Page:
for a fleeting pleasure.

That was my initial reaction, anyway, and it
was a rational one. We'd had a lot of these cases in Los Angeles in
recent years—the so-called serial killers, sexual psychopaths,
etc., who roam our streets like lobos and kill for entertainment.
Mary Ann seemed the typical victim—stripped, abused, murdered,
carelessly discarded. She had been missing for five days, last seen
at the Griffith Park Observatory, where she worked part-time, at
about noon on the preceding Monday. It had been a wet and windy
day, with the observatory peak cloaked in misty clouds and
occasional light rain. Mary Ann had a two o'clock class in
Pasadena; she customarily left the observatory at noon on Mondays
and picked up a fast-food lunch on her way to Cal Tech. Two
co-workers at Griffith witnessed her exit into the parking lot
bundled in plastic rain gear. She never got to the class at Cal
Tech and did not return home that night. Worried parents began
calling hospitals at about midnight and filed a formal police
report the next morning but no police action was taken until the
following Thursday when Mary Ann's car was found parked at a
MacDonald's in Eagle Rock just outside Pasadena.

How did
I
get into it? Sheer accident, or so
it seemed at the time. Greg Souza had called me at the ungodly hour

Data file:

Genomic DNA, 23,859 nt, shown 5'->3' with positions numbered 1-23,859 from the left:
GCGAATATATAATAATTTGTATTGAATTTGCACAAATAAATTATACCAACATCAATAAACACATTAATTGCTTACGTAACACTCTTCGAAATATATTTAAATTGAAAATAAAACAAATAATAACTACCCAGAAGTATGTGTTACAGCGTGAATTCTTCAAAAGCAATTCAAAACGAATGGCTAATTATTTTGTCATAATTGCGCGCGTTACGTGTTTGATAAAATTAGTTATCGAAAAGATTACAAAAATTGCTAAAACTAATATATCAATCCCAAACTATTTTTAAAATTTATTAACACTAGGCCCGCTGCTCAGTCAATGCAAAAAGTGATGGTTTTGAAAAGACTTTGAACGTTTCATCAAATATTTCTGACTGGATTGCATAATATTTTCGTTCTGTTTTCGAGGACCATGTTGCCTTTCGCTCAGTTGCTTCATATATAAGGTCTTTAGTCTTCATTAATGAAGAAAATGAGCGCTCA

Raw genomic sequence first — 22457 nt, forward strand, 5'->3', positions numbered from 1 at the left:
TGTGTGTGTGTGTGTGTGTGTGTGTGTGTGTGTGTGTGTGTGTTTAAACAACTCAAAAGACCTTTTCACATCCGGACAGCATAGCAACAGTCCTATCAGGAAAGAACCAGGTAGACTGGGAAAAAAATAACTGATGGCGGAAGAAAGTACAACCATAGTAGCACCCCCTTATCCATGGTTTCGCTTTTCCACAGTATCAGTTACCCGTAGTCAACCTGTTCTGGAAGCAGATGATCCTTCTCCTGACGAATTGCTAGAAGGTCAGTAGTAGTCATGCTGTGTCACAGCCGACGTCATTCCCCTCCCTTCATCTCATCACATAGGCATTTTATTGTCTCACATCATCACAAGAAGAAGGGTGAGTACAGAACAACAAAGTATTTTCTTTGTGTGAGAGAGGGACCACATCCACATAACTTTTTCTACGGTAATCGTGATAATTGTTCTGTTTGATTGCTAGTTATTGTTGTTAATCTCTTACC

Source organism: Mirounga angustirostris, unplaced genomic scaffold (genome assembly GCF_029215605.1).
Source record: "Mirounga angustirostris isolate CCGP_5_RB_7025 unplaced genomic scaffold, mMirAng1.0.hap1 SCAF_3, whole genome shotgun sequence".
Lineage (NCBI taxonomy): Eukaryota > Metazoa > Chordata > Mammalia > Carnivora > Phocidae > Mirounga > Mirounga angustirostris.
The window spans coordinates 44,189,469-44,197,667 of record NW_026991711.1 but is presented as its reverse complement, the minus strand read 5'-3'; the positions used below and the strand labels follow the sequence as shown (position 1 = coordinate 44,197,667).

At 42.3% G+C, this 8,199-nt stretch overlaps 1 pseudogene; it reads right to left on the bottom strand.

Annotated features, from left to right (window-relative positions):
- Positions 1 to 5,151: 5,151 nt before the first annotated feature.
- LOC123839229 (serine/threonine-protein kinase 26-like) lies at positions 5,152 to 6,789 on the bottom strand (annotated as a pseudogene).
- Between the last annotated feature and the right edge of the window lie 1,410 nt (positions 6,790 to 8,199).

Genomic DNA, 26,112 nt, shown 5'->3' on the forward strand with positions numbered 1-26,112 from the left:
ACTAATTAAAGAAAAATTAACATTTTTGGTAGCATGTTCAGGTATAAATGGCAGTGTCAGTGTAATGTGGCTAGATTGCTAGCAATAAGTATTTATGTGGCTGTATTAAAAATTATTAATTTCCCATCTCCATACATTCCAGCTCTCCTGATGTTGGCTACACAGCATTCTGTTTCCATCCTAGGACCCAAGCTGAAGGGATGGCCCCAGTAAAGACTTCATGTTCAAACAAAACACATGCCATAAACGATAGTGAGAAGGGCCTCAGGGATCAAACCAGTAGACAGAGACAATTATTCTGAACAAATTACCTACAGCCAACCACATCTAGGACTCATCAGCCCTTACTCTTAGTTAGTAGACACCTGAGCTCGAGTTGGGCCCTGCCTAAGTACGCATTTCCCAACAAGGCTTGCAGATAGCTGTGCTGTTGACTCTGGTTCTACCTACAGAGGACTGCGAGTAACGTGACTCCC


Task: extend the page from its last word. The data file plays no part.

of seven o'clock that Saturday morning and asked me to meet him at
the observatory. I'd had no contact with the guy for nearly a year.
We did some time together in the navy. Intelligence work. He is
now a private eye, doing business in Los Angeles, and he would
bring me in occasionally as a consultant. We were never exactly
friends. In fact, our personalities really clash. So we sort of
avoid each other, while at the same time respecting each other. And
he would call me from time to time. I had managed to help him with
a couple of baffling cases. I am a psychic. Or something. I don't
read minds or prophesy, none of that stuff, but I do get certain
insights now and then which cannot be accounted for in ordinary
terms. So I am a sort of a psychic. I am also a graduate spy, and
so I have learned a little about solving puzzles and developing
information.

Greg Souza called me that Saturday morning
and told me that he needed my help with a "terrifically important"
case on which he had been working for several weeks. He had hit a
dead end and was hoping that my "mental gifts" could start him
along a fresh track. That is about all he told me on the telephone